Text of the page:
4WD Mistake #5: Buying Crappy Gear

You know the saying about the poor man buying many times. Often, you can spend a little more on something quality, and you’ll be far ahead from a ‘dollars’ point of view when that quality bit of gear outlasts numerous cheap options.

Let me clarify. The price tag of something doesn’t directly correlate to its inherent quality. Often, some products are just damned expensive; and brand will induce extra cost. Knowing the difference between a cheap crappy product and something actually worth its asking price isn’t an easy thing to do… especially with so much advertising and marketing happening. If something sounds too good to be true, it probably is. Set yourself a budget, and buy the best quality you can within that budget. Chances are, it will cost you less in the long run.

4WD Mistake #6: Going Too Hard

Often, stacks of momentum isn’t the answer. Use that clump of gelatinous matter between your ears, and think.

Believe it or not, going harder isn’t your only answer to tough obstacles. Sometimes, it’s part of the solution; but many forget that the brain is often better than the right foot for making a better driver. Pick your line thoughtfully. Jump out and walk the track a bit, think about your tyre pressures, and which gear you’ve chosen. It’s often too easy to get caught up in the moment, and just try and gun your way out of trouble.

4WD Mistake #7: Not Doing a Course

Taking part in a quality 4X4 course is easily one of the best things you can do for yourself, and your vehicle.

If you think there’s nothing to learn, you’re wrong. Whether you’re completely new to the scene or have been trawling the tracks for years, chances are there is a lot that you can get out of a good quality driving or recovery course. This is especially true if you find yourself behind the wheel of a modern 4X4, with more buttons than levers. Modern 4WDs need specific techniques and specialised knowledge to drive them to their best potential.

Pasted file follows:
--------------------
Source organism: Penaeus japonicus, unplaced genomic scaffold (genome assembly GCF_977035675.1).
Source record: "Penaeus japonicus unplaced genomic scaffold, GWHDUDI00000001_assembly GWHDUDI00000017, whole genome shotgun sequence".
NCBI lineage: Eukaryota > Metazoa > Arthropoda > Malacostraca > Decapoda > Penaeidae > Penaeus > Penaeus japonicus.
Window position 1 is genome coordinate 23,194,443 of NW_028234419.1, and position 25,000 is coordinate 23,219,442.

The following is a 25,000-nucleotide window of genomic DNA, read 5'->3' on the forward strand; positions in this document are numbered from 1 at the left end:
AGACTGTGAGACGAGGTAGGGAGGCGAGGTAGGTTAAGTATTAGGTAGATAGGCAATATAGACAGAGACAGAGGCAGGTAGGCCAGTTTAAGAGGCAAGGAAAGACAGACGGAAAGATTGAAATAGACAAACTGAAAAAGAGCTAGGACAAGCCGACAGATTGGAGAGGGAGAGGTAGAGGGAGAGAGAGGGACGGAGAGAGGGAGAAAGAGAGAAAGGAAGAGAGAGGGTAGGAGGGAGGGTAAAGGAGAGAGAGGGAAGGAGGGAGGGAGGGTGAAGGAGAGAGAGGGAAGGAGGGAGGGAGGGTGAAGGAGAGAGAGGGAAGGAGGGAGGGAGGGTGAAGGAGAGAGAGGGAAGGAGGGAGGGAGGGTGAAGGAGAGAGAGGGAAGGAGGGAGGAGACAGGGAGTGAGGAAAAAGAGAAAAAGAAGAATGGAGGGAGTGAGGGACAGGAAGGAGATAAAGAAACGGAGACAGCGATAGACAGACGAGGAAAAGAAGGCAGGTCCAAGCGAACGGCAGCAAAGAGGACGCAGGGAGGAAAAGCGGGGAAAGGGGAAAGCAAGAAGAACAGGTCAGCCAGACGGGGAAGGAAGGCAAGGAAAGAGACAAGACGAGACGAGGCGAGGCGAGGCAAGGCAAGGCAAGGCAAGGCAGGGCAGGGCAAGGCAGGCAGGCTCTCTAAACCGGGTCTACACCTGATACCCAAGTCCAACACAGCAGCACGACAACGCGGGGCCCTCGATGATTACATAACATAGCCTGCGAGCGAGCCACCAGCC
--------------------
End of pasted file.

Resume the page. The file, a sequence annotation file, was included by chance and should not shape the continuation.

Club 4X4 customers can save on the cost of a 4WD course, plus you’ll get a 10% discount on your insurance if you’ve completed a recognised course!

What are your most loathed 4WD mistakes? Leave a comment below to let us know.

 

Source: Unsealed4x4

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Comments 14

  1. You hit the nail on the head with these tips especially the bush isn’t a birthright it’s a responsibility to use it without ripping it to bits if we keep doing it we will get shut out the greenies already have enough power don’t give them any more use the bush sensibly today so you can go back tomorrow and so can your kids if they get the 4×4 bug when they are old enough to drive

  2. Drive only within what level of expertise you have been trained to do
    & Train to do what level of off roading expertise you want to drive at

  3. All great sound tips.
    Be responsible on the tracks, assist those you’re with by spotting for them or assisting with a safe recovery.
    Tyre pressure is critical as is being prepared for where you are going.
    If you’re not prepared or not confident don’t let your mates goad you into it. They aren’t the ones who’ll have to pay for your vehicle repair or expensive recovery.
    Enjoy the ability to go places most can’t and meet great like minded people doing it.
    I’ve seen so much of remote Australia all because I have a well equipped vehicle to do so.
    And not to mention the great mates, guys and girls I’ve me through 4wding.

  4. Lack of punctuation. It kills me!

    Seriously though, the worst thing about the modern 4×4 being so capable is that the dickheads can get everywhere as well.

    The amount of rubbish left at and damage done to otherwise pristine places, no matter how far off the beaten track, gives me little hope for the future of our planet.

    1. Hi Alan, we couldn’t agree more. There is nothing worse than seeing rubbish left behind, and it happens far too often. And it is just pure laziness…